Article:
Imperial College London

Dr Renaud Bussiere

Faculty of MedicineDepartment of Brain Sciences

Research Associate







Burlington DanesHammersmith Campus





Publication Type

5 results found

Vaillant-Beuchot L, Mary A, Pardossi-Piquard R, Bourgeois A, Lauritzen I, Eysert F, Kinoshita PF, Cazareth J, Badot C, Fragaki K, Bussiere R, Martin C, Mary R, Bauer C, Pagnotta S, Paquis-Flucklinger V, Buée-Scherrer V, Buée L, Lacas-Gervais S, Checler F, Chami Met al., 2021, Accumulation of amyloid precursor protein C-terminal fragments triggers mitochondrial structure, function, and mitophagy defects in Alzheimer's disease models and human brains, Acta Neuropathologica, Vol: 141, Pages: 39-65, ISSN: 0001-6322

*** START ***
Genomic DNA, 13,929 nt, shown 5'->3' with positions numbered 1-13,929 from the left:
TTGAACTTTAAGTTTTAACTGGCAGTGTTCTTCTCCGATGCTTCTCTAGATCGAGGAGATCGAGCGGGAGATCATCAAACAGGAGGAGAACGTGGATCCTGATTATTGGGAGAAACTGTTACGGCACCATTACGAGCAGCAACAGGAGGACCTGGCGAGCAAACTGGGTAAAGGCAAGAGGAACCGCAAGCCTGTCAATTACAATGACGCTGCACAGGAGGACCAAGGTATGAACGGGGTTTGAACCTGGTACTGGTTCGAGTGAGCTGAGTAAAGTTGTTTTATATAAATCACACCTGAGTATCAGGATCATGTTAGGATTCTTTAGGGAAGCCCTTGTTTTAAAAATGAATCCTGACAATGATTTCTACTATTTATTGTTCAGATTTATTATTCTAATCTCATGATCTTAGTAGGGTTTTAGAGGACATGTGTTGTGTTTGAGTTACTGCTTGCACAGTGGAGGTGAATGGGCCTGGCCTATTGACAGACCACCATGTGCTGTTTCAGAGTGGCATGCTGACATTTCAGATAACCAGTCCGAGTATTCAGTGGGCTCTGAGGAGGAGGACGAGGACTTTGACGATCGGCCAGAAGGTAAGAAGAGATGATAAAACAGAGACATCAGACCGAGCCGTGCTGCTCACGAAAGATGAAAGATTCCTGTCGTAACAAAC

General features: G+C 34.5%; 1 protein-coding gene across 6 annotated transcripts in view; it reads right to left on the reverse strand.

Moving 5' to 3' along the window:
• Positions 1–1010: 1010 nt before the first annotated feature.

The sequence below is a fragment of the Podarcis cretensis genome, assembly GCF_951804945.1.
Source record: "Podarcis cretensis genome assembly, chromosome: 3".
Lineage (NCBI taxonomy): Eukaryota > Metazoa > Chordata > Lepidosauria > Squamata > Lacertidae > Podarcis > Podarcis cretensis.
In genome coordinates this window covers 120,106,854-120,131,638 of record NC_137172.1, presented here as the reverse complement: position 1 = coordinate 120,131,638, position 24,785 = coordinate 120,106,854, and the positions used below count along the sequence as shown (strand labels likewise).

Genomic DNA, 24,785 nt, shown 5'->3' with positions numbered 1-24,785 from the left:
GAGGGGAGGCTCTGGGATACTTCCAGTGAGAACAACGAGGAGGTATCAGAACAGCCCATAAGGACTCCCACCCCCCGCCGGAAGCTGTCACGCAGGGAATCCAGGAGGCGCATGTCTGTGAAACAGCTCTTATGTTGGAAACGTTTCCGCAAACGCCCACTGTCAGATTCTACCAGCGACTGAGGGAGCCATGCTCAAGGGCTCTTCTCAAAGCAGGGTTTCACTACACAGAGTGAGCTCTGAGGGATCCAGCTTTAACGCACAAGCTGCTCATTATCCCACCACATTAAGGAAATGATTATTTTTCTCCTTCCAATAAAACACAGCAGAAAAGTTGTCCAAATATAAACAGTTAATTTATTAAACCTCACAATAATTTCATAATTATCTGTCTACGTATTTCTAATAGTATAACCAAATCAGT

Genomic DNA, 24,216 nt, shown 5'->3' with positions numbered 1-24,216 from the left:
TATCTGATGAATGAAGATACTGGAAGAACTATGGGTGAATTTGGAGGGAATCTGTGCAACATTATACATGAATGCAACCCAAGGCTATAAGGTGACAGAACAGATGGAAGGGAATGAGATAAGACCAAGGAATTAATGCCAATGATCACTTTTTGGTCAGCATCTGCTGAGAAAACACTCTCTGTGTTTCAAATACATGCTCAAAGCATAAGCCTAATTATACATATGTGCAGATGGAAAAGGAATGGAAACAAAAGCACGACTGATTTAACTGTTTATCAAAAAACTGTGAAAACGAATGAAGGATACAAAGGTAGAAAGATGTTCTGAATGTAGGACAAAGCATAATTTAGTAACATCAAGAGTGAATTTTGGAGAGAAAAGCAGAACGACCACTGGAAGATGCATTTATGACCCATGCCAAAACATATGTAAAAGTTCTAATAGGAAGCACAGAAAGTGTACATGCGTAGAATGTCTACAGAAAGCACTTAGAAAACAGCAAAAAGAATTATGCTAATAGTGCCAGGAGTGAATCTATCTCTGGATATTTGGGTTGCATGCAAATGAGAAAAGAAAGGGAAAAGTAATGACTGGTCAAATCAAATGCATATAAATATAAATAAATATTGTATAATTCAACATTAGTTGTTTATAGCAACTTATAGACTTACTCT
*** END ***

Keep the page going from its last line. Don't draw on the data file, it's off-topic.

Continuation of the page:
Several lines of recent evidence indicate that the amyloid precursor protein-derived C-terminal fragments (APP-CTFs) could correspond to an etiological trigger of Alzheimer's disease (AD) pathology. Altered mitochondrial homeostasis is considered an early event in AD development. However, the specific contribution of APP-CTFs to mitochondrial structure, function, and mitophagy defects remains to be established. Here, we demonstrate in neuroblastoma SH-SY5Y cells expressing either APP Swedish mutations, or the β-secretase-derived APP-CTF fragment (C99) combined with β- and γ-secretase inhibition, that APP-CTFs accumulation independently of Aβ triggers excessive mitochondrial morphology alteration (i.e., size alteration and cristae disorganization) associated with enhanced mitochondrial reactive oxygen species production. APP-CTFs accumulation also elicit basal mitophagy failure illustrated by enhanced conversion of LC3, accumulation of LC3-I and/or LC3-II, non-degradation of SQSTM1/p62, inconsistent Parkin and PINK1 recruitment to mitochondria, enhanced levels of membrane and matrix mitochondrial proteins, and deficient fusion of mitochondria with lysosomes. We confirm the contribution of APP-CTFs accumulation to morphological mitochondria alteration and impaired basal mitophagy in vivo in young 3xTgAD transgenic mice treated with γ-secretase inhibitor as well as in adeno-associated-virus-C99 injected mice. Comparison of aged 2xTgAD and 3xTgAD mice indicates that, besides APP-CTFs, an additional contribution of Aβ to late-stage mitophagy activation occurs. Importantly, we report on mitochondrial accumulation of APP-CTFs in human post-mortem sporadic AD brains correlating with mitophagy failure molecular signature. Since defective mitochondria homeostasis plays a pivotal role in AD pathogenesis, targeting mitochondrial dysfunctions and/or mitophagy by counteracting early APP-CTFs accumulation may represent relevant therapeutic intervent